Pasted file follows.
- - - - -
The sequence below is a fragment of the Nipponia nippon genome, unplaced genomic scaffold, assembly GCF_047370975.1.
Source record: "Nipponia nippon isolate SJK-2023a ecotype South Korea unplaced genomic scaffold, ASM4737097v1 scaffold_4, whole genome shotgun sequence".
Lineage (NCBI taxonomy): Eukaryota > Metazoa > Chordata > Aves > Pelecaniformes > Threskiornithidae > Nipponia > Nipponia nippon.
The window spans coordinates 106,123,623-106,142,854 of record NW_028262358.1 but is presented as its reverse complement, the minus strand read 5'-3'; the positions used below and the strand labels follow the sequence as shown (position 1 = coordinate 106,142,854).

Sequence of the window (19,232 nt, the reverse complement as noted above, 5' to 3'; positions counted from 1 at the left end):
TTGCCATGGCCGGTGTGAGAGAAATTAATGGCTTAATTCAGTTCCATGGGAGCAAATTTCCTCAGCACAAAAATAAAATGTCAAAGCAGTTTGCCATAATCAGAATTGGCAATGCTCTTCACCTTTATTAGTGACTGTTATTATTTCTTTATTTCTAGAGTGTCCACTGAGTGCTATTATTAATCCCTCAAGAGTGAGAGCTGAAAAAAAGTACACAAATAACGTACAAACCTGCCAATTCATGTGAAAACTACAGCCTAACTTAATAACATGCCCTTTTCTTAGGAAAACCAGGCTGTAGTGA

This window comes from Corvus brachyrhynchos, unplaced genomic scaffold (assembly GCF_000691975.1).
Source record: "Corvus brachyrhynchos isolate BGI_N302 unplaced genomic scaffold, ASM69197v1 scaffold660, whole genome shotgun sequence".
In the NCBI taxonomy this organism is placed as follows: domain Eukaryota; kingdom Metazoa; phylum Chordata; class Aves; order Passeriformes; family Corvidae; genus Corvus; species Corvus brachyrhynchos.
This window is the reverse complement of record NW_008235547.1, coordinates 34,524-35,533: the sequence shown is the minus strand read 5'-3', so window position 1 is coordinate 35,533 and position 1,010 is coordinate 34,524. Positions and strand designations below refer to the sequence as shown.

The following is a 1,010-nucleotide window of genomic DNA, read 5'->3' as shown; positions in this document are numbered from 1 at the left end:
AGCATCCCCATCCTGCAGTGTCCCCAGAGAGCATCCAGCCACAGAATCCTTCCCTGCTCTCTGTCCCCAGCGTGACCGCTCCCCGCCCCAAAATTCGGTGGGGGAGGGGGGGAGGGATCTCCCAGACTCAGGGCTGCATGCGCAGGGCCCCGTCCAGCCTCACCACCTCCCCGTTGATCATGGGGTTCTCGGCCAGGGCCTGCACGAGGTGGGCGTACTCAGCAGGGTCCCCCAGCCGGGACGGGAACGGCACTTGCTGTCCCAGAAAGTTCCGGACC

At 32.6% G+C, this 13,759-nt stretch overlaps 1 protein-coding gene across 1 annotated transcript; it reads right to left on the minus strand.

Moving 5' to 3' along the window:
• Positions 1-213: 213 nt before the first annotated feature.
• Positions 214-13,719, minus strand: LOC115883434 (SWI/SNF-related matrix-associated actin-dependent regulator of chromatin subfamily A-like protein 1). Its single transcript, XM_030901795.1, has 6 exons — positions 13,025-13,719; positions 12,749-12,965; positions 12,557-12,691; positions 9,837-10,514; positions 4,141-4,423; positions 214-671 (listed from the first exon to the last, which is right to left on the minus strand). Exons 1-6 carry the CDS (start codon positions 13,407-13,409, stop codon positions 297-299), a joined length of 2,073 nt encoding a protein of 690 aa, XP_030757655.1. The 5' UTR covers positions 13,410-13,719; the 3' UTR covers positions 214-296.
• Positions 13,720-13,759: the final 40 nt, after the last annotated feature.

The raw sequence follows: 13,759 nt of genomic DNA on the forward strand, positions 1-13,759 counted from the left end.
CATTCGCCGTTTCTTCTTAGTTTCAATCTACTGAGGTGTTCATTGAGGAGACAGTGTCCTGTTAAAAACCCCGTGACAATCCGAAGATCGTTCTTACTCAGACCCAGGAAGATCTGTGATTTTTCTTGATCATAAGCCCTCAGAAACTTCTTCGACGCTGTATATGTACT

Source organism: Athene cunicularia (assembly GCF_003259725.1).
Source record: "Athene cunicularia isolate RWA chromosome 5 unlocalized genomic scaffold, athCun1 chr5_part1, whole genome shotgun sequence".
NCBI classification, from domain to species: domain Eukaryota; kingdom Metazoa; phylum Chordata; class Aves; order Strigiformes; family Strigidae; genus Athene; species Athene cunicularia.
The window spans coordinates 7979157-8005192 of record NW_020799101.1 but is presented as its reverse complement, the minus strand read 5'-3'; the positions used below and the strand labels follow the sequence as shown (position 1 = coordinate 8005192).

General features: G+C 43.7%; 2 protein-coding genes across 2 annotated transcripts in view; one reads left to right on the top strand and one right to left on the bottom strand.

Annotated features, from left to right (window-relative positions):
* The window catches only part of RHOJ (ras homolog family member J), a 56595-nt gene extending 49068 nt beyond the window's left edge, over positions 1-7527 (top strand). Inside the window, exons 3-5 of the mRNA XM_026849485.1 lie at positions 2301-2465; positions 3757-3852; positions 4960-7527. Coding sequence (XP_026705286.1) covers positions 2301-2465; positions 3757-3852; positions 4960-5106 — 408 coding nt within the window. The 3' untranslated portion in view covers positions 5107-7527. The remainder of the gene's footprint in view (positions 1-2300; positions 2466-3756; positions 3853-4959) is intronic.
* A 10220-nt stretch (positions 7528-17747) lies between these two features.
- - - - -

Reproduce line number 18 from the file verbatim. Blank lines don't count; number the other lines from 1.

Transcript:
The raw sequence follows: 13,759 nt of genomic DNA on the forward strand, positions 1-13,759 counted from the left end.